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58 REPORT OF THE PANEL more adverse external effects than a line defended by weaker measures such as economic incentives, civil sanctions, advisory educational pro- grams, or exemplary actions by government. This suggests that one might want to establish a variety of lines with varying degrees of force. Criminal statutes should be sparsely used to discourage only the rarest and most dangerous conduct. Other programs could be used more lib- erally and establish somewhat more controversial goals. CATEGORIES OF PREVENTION POLICIES The objections to prevention that we have just reviewed and the prin- ciples of selection to which they lead indicate that prevention policies must be fashioned from a variety of materials. We need therefore an orderly way to identify the different approaches that are available, in order to judge their suitability for the normative climates and practical occasions for which they might be used. The conception of alcohol problems presented in chapter 2 invites a sorting of prevention policies according to how they seek to ameliorate the problems (cf. Bruun 1971~. First are those policies that, by regulating the terms of commercial availability, operate primarily on the dimensions of alcohol consump- tion. These include taxes, restrictions on the number of outlets and hours of sale, limits on the kinds and quantities of alcohol sold, etc. Of course, many of these policies react to the contexts of drinking as well as the quantities of alcohol consumed. Relative proportions of on-prem- ise and off-premise drinking might be importantly influenced by com- mercial regulation as well as many details of on-premise drinking, such as location, activities paired with drinking, and so on. But the dominant and most important thrust of policies regulating commercial availability is to shape broad patterns of consumption over time with the manage- ment of contexts as an important additional factor. Second are policies that seek to influence drinking practices directly by suggesting (with varying degrees of force) what are unsafe or inap- propriate practices. Such policies can be written into law (such as laws against public intoxication or drunken driving). They can be conveyed through explicit educational programs. Or they can emerge implicitly from the accumulated actions of government. The particular vehicle used is important, of course. Sensitive issues about proper relationships between the state and private drinking conduct are raised in choosing one vehicle over another. It is equally true that the force and precision of a control is influenced by the forms through which it is disseminated. Perhaps the most interesting thing at stake in the choice of vehicle is

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Perspectives on Current Alcohol Policies 59 the enthusiasm with which the public can be mobilized to change their customary drinking practices. The clearer the message, the stronger the government's commitment to it, and the closer the conception is to widely shared private attitudes toward drinking the greater will be the effort made by millions of private individuals to promote compliance. If images of unsafe drinking patterns can be persuasively communicated, they may begin to influence observable drinking practices and their consequences. Third are policies that are designed to make the external environment less hostile to drinkers to make the world a safer one in which to be drunk or similarly impaired. This set of policies involves changes in both the physical and the social environments. Changes in the physical en- vironment could include safer structures, consumer products, and ma- chines. Changes in the social environment could include more effective emergency medical services or more sensitive police reponses to do- mestic disturbances. Note that there is an important interaction between policies designed to reprove a specific drinking practice and policies designed to influence the social environment of drinkers. It is perhaps impossible to motivate individuals to refrain from a given way of drinking but to be perfectly tolerant of others who continue to drink in that way. Thus, extensive reliance on policies promoting certain conceptions of drinking will guarantee greater problems for those whose behavior is not consistent with the conception. SUMMARY AND CONCLUSION When current alcohol control policies are viewed in the context of the current institutional setting and against the backdrop of the analytic conception of the problem developed in chapter 2, an interesting op- portunity appears. It may be desirable to diversify our policies in the direction of prevention programs that operate on the general population, through the management of contingencies that affect drinking, the con- texts commonly paired with drinking, and the general features of the environment that make drinking in given contexts more or less risky. At a minimum, these policies may succeed in reaching a population that is having trouble with drinking, but would be unlikely to be involved in (and for the most part would be unsuitable subjects for) treatment. Beyond this aim, however, these prevention policies may be effective measures for reducing the number of clinical alcoholics. In the remaining chapters of this report, we take a closer look at the available evidence about the efficacy of these prevention policies, fol- lowing the lines of inquiry suggested in chapter 2. In chapter 4, we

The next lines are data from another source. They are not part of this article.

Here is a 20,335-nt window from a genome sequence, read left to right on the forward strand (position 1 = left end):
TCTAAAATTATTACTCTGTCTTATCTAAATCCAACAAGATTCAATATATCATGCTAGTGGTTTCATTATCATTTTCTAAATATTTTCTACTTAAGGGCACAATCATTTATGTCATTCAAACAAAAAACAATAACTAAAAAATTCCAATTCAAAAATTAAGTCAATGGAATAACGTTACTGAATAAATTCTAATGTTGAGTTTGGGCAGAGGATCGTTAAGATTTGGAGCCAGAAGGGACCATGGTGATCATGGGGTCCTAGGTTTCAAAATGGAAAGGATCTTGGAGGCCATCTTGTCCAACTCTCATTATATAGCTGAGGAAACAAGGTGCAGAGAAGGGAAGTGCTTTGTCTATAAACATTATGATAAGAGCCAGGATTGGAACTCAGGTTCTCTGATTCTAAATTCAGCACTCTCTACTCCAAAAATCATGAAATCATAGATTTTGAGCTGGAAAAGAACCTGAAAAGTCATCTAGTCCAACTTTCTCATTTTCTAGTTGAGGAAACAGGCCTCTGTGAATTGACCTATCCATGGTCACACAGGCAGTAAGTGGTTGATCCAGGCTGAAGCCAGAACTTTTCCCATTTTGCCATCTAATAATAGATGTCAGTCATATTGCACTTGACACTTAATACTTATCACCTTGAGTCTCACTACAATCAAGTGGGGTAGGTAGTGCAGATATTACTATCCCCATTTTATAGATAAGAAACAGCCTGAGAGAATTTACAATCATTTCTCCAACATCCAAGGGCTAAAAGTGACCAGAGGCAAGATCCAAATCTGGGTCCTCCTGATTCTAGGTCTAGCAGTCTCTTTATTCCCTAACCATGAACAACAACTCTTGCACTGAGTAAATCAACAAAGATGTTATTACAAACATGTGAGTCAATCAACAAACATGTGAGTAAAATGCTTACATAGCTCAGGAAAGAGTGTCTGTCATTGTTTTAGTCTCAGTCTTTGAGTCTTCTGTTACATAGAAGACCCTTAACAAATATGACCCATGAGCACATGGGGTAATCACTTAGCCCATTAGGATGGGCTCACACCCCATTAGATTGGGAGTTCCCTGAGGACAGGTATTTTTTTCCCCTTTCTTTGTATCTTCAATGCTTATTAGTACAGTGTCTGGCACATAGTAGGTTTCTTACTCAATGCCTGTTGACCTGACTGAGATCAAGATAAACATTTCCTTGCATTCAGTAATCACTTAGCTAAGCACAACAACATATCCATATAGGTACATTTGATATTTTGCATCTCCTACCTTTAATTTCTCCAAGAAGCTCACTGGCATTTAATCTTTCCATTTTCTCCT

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60 REPORT OF THE PANEL examine the potential of policies influencing price and availability. In chapter 5, we look at the potential for trying to shape drinking practices directly through laws, education, and symbolic action. In chapter 6, we consider what could usefully be done to make the environment safer for drinkers (and others). At the conclusion of the second part of the report, we shall have a more sharply defined view of the potential of what are here described as prevention policies.